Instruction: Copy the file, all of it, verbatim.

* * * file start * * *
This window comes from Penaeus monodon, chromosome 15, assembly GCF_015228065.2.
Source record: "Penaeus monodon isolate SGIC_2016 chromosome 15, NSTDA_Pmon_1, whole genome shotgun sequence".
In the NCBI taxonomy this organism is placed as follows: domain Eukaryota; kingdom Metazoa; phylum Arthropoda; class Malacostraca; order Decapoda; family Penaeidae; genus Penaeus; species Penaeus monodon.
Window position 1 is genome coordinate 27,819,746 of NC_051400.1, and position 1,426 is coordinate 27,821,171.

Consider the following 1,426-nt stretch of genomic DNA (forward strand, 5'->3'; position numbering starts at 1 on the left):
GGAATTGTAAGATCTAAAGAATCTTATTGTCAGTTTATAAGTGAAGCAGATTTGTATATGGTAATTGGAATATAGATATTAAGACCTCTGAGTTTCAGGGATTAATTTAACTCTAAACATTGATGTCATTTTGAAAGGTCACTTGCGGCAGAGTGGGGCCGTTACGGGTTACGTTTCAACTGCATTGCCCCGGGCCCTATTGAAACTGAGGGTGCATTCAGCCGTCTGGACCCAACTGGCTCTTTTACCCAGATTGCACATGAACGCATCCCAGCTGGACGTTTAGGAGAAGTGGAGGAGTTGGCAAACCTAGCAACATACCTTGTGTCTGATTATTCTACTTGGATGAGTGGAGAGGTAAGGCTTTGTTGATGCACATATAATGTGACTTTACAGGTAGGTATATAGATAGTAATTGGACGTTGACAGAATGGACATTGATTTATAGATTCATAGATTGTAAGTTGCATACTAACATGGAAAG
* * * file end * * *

This window comes from Penaeus monodon, chromosome 15, assembly GCF_015228065.2.
Source record: "Penaeus monodon isolate SGIC_2016 chromosome 15, NSTDA_Pmon_1, whole genome shotgun sequence".
In the NCBI taxonomy this organism is placed as follows: domain Eukaryota; kingdom Metazoa; phylum Arthropoda; class Malacostraca; order Decapoda; family Penaeidae; genus Penaeus; species Penaeus monodon.
Window position 1 is genome coordinate 27,819,746 of NC_051400.1, and position 1,426 is coordinate 27,821,171.

Consider the following 1,426-nt stretch of genomic DNA (forward strand, 5'->3'; position numbering starts at 1 on the left):
GGAATTGTAAGATCTAAAGAATCTTATTGTCAGTTTATAAGTGAAGCAGATTTGTATATGGTAATTGGAATATAGATATTAAGACCTCTGAGTTTCAGGGATTAATTTAACTCTAAACATTGATGTCATTTTGAAAGGTCACTTGCGGCAGAGTGGGGCCGTTACGGGTTACGTTTCAACTGCATTGCCCCGGGCCCTATTGAAACTGAGGGTGCATTCAGCCGTCTGGACCCAACTGGCTCTTTTACCCAGATTGCACATGAACGCATCCCAGCTGGACGTTTAGGAGAAGTGGAGGAGTTGGCAAACCTAGCAACATACCTTGTGTCTGATTATTCTACTTGGATGAGTGGAGAGGTAAGGCTTTGTTGATGCACATATAATGTGACTTTACAGGTAGGTATATAGATAGTAATTGGACGTTGACAGAATGGACATTGATTTATAGATTCATAGATTGTAAGTTGCATACTAACATGGAAAG